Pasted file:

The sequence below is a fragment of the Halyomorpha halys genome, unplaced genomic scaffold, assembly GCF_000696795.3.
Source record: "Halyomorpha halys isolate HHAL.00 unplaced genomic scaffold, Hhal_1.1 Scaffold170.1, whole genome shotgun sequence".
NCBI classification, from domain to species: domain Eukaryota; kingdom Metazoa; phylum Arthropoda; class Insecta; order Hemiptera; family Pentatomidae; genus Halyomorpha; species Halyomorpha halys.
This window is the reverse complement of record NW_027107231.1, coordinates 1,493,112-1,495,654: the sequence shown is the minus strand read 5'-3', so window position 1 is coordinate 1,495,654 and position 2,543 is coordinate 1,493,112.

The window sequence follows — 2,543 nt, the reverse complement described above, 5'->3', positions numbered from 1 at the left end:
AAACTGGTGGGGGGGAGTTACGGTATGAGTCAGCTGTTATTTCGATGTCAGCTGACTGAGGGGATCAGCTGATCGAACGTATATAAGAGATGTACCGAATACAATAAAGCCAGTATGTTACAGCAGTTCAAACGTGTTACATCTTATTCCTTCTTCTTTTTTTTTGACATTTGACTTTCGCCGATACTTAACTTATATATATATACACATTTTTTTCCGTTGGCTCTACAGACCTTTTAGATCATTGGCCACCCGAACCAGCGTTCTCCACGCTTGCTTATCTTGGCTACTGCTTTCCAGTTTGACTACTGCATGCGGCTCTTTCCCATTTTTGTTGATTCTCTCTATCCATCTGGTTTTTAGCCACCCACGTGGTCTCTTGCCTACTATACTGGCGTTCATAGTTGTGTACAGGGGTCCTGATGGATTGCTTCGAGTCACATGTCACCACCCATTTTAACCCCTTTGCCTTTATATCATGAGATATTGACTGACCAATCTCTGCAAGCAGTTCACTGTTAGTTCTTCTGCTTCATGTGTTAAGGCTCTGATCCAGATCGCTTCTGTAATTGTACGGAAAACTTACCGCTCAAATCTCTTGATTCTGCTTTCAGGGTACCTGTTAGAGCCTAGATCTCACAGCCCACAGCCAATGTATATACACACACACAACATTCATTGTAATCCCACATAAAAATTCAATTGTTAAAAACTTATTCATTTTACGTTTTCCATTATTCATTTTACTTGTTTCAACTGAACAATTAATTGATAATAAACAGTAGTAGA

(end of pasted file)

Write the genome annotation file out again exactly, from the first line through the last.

The sequence below is a fragment of the Halyomorpha halys genome, unplaced genomic scaffold, assembly GCF_000696795.3.
Source record: "Halyomorpha halys isolate HHAL.00 unplaced genomic scaffold, Hhal_1.1 Scaffold170.1, whole genome shotgun sequence".
NCBI classification, from domain to species: domain Eukaryota; kingdom Metazoa; phylum Arthropoda; class Insecta; order Hemiptera; family Pentatomidae; genus Halyomorpha; species Halyomorpha halys.
This window is the reverse complement of record NW_027107231.1, coordinates 1,493,112-1,495,654: the sequence shown is the minus strand read 5'-3', so window position 1 is coordinate 1,495,654 and position 2,543 is coordinate 1,493,112.

The window sequence follows — 2,543 nt, the reverse complement described above, 5'->3', positions numbered from 1 at the left end:
AAACTGGTGGGGGGGAGTTACGGTATGAGTCAGCTGTTATTTCGATGTCAGCTGACTGAGGGGATCAGCTGATCGAACGTATATAAGAGATGTACCGAATACAATAAAGCCAGTATGTTACAGCAGTTCAAACGTGTTACATCTTATTCCTTCTTCTTTTTTTTTGACATTTGACTTTCGCCGATACTTAACTTATATATATATACACATTTTTTTCCGTTGGCTCTACAGACCTTTTAGATCATTGGCCACCCGAACCAGCGTTCTCCACGCTTGCTTATCTTGGCTACTGCTTTCCAGTTTGACTACTGCATGCGGCTCTTTCCCATTTTTGTTGATTCTCTCTATCCATCTGGTTTTTAGCCACCCACGTGGTCTCTTGCCTACTATACTGGCGTTCATAGTTGTGTACAGGGGTCCTGATGGATTGCTTCGAGTCACATGTCACCACCCATTTTAACCCCTTTGCCTTTATATCATGAGATATTGACTGACCAATCTCTGCAAGCAGTTCACTGTTAGTTCTTCTGCTTCATGTGTTAAGGCTCTGATCCAGATCGCTTCTGTAATTGTACGGAAAACTTACCGCTCAAATCTCTTGATTCTGCTTTCAGGGTACCTGTTAGAGCCTAGATCTCACAGCCCACAGCCAATGTATATACACACACACAACATTCATTGTAATCCCACATAAAAATTCAATTGTTAAAAACTTATTCATTTTACGTTTTCCATTATTCATTTTACTTGTTTCAACTGAACAATTAATTGATAATAAACAGTAGTAGA